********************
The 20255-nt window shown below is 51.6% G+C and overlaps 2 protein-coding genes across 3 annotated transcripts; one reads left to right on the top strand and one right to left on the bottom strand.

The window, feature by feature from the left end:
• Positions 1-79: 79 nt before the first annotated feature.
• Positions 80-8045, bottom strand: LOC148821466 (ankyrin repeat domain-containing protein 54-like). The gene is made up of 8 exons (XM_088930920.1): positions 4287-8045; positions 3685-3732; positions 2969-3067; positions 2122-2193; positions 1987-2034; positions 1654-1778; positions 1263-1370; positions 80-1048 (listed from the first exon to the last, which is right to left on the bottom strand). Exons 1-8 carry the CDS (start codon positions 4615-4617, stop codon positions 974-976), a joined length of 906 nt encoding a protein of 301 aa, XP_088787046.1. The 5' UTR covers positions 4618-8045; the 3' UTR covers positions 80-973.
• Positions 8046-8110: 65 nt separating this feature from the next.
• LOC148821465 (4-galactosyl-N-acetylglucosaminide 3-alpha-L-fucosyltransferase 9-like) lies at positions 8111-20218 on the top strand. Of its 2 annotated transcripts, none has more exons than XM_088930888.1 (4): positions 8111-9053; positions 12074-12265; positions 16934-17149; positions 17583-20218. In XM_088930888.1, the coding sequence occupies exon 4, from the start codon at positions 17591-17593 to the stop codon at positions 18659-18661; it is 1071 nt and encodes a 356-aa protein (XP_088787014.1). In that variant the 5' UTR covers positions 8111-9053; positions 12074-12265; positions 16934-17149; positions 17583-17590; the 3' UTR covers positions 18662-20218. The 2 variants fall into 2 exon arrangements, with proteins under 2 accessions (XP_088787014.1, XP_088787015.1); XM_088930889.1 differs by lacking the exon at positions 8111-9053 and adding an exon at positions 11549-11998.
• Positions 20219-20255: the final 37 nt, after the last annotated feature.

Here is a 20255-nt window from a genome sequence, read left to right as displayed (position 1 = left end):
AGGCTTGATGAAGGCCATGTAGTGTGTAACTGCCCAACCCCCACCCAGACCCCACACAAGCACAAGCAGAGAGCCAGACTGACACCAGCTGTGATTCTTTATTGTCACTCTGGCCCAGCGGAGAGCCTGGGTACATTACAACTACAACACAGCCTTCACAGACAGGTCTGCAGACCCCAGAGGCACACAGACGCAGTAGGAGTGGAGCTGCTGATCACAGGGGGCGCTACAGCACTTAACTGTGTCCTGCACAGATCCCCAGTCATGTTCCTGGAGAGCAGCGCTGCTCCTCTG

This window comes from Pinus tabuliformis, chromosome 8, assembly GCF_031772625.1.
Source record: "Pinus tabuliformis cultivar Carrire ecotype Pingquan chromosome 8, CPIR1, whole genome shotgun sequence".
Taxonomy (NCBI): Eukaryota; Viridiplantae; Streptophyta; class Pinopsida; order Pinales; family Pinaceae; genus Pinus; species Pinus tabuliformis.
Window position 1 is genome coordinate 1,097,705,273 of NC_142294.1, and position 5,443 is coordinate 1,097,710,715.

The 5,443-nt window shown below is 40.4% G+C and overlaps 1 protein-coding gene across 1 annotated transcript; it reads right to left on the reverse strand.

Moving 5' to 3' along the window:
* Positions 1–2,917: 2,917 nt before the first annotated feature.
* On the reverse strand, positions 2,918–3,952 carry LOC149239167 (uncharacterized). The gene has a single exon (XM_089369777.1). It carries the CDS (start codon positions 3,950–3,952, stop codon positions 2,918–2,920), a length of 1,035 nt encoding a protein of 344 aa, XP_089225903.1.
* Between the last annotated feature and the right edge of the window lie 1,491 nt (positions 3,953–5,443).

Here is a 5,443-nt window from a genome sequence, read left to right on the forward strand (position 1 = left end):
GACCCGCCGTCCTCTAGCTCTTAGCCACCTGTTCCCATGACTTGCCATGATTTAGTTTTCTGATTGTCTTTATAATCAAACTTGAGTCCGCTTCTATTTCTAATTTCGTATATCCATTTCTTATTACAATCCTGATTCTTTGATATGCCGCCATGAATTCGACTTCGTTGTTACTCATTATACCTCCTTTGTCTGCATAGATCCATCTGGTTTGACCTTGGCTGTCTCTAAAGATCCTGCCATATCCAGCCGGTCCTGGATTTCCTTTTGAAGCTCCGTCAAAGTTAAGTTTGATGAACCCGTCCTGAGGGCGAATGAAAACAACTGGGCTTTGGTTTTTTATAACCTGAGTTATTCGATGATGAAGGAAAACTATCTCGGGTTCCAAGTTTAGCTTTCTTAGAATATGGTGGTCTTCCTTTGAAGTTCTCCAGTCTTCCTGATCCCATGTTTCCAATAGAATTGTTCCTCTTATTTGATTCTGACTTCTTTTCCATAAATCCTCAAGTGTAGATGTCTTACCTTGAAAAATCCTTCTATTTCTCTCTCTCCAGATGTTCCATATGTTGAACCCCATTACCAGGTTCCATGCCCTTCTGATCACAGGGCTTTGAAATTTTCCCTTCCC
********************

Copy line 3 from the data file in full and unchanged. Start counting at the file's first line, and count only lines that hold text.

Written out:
• Positions 1-79: 79 nt before the first annotated feature.